Tomatoes, peppers, melons, squash, pumpkins, cucumbers and beans often drop their blossoms without setting fruit when temperatures rise above 90°F. There’s not much you can do but wait for cooler temperatures to arrive. As more favorable conditions return, the plants will resume normal fruit set.
Cool-season crops, such as lettuce and spinach will bolt, or produce seed stalks, causing the flavor of the leaves to become bitter. It’s best to remove these crops and replant with heat tolerant vegetables such as beans, carrots or chard.
Extremes in temperature and soil moisture often bring on blossom-end rot, a fruit disorder caused by interruptions in watering. It commonly affects tomato, pepper, cucumber and squash causing them to develop a round leathery brown or black patch at the bottom of the fruit. Inside, the tissue is hard and brown. The rot occurs when there is a lack of calcium supplied to the developing fruit. More than enough calcium may be present in the soil. The problem develops, however, when changes in soil moisture or sudden water shortages disrupt the flow of calcium from soil to developing fruit. Therefore, to avoid blossom end rot, the soil must be kept evenly moist. Irrigating during dry periods and mulching to conserve soil moisture will help minimize this problem.
Container plants out on the patio, including hanging baskets will really be stressed by the heat wave, since they have much less buffering of temperature extremes on the root system. In addition to watering more frequently in hot weather, providing afternoon shade will help reduce heat stress.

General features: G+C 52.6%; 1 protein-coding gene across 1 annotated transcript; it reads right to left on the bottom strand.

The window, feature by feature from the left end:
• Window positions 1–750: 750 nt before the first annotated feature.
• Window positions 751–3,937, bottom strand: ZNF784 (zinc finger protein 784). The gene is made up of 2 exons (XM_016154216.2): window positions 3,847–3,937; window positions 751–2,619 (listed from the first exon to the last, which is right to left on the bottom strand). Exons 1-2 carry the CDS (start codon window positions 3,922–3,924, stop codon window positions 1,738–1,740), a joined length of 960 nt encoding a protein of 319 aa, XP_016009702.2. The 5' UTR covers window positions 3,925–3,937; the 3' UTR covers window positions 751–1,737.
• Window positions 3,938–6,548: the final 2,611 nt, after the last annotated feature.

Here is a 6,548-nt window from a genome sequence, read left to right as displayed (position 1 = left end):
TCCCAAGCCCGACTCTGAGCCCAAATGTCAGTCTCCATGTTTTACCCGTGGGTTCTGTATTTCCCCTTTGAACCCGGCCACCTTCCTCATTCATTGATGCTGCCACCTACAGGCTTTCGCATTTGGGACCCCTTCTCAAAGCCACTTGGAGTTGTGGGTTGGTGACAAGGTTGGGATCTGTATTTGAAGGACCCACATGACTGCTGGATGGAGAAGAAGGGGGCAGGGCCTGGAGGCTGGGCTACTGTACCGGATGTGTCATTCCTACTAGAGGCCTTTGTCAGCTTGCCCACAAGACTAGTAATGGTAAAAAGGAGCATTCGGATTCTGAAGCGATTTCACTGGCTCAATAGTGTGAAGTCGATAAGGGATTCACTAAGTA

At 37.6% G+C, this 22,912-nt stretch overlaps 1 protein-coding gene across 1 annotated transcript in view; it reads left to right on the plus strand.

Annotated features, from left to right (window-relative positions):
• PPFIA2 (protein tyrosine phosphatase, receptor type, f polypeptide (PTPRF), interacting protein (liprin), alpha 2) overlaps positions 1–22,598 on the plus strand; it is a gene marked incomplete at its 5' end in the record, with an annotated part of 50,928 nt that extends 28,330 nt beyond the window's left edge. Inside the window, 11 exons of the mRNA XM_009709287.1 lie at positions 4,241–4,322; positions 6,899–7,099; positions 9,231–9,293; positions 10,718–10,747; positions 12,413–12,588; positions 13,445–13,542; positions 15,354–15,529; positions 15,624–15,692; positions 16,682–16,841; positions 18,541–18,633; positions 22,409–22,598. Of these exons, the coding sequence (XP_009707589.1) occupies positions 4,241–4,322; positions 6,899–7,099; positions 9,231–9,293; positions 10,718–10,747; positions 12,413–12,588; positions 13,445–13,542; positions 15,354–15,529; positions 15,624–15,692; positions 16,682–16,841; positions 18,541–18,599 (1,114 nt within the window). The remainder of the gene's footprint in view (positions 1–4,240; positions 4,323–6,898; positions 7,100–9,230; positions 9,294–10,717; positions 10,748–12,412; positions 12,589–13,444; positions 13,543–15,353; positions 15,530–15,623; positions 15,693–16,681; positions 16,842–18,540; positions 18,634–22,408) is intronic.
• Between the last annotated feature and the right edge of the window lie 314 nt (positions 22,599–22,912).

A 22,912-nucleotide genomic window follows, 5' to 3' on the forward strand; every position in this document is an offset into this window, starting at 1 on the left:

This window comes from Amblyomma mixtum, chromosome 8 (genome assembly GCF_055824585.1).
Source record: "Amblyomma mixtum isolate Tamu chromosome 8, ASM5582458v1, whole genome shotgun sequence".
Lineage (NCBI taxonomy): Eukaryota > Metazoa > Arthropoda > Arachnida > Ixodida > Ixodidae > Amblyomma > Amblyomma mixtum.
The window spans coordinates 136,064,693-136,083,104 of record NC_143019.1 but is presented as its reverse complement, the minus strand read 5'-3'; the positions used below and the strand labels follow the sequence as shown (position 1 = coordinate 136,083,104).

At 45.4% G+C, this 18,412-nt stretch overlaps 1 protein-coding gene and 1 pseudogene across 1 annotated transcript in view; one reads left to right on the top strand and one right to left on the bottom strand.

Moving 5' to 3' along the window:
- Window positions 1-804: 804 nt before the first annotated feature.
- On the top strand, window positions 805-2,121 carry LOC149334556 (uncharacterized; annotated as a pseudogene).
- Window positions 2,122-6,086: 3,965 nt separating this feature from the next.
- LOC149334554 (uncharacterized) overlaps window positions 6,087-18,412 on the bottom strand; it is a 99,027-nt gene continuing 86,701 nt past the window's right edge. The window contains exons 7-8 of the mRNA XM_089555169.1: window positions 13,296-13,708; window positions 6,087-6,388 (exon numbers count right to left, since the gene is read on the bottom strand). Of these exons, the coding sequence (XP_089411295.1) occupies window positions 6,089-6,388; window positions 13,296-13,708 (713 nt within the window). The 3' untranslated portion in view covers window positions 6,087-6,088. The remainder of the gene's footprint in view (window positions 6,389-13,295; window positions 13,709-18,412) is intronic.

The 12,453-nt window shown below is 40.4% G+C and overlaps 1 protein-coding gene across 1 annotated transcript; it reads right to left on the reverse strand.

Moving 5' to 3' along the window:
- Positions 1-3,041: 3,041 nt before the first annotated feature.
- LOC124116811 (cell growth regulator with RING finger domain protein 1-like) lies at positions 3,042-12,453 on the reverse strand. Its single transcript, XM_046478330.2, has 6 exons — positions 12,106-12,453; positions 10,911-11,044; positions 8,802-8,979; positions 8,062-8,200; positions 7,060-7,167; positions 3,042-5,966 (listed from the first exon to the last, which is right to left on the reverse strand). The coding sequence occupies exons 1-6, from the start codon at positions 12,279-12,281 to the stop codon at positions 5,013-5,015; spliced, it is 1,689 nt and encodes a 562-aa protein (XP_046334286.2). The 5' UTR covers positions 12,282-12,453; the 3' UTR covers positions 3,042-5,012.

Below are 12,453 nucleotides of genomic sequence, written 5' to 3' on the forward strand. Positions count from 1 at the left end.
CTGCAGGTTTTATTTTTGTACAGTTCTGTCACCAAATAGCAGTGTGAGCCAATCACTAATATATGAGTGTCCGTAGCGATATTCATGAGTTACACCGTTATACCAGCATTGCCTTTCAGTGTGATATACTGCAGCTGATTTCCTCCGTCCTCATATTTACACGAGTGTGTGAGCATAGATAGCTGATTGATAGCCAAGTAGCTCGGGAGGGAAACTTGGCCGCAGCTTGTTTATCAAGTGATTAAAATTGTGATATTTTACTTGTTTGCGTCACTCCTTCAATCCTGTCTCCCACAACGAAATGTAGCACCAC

The good news is that weather is always changing. These thermal blasts don’t occur that often here in our coastal climate. The extreme heat won’t last forever — it will just seem like it. In the meantime, try not to overdo the garden work. Aim to complete your chores very early in the morning or in the evening when the sun is less intense, take frequent breaks and drink plenty of water to keep yourself from wilting.
Some of our plants look totally fried from last week’s intense heat. Will they survive or should we go ahead and remove them?
Intense heat can produce a variety of symptoms in addition to scorched leaves. Depending on the plant variety, intense heat may also result in yellowing of leaves, wilting and even leaf drop. The extent of damage will depend on a number of factors including the amount of water present in the plant leaves and roots, shading available to the plant, whether the plant was over-fertilized with nitrogen, the general health of the plant, and reflected light and heat from surrounding surfaces like walls and pavement.
Even though some plants may look totally scorched and appear to be dead, in many cases they will survive. Scorched leaves eventually will be replaced with new growth next spring. Other plants, like perennials, will continue to produce new foliage this growing season.
The most important thing for now is to provide adequate water to speed the recovery process. Make sure that sufficient water is applied to thoroughly wet the entire root zone. A good method for doing this is to use soaker hoses. For prized plants and larger specimen shrubs, place the hose on the root mass and letting the water trickle for several hours will also do a good job of soaking the root zone.
On a final note, remember that frequent, shallow sprinklings do little to alleviate drought conditions.
Editor’s Note: This article first appeared on www.hometowndebate.com 6/27/12. If you would like to respond to this story, go to hometowndebate.com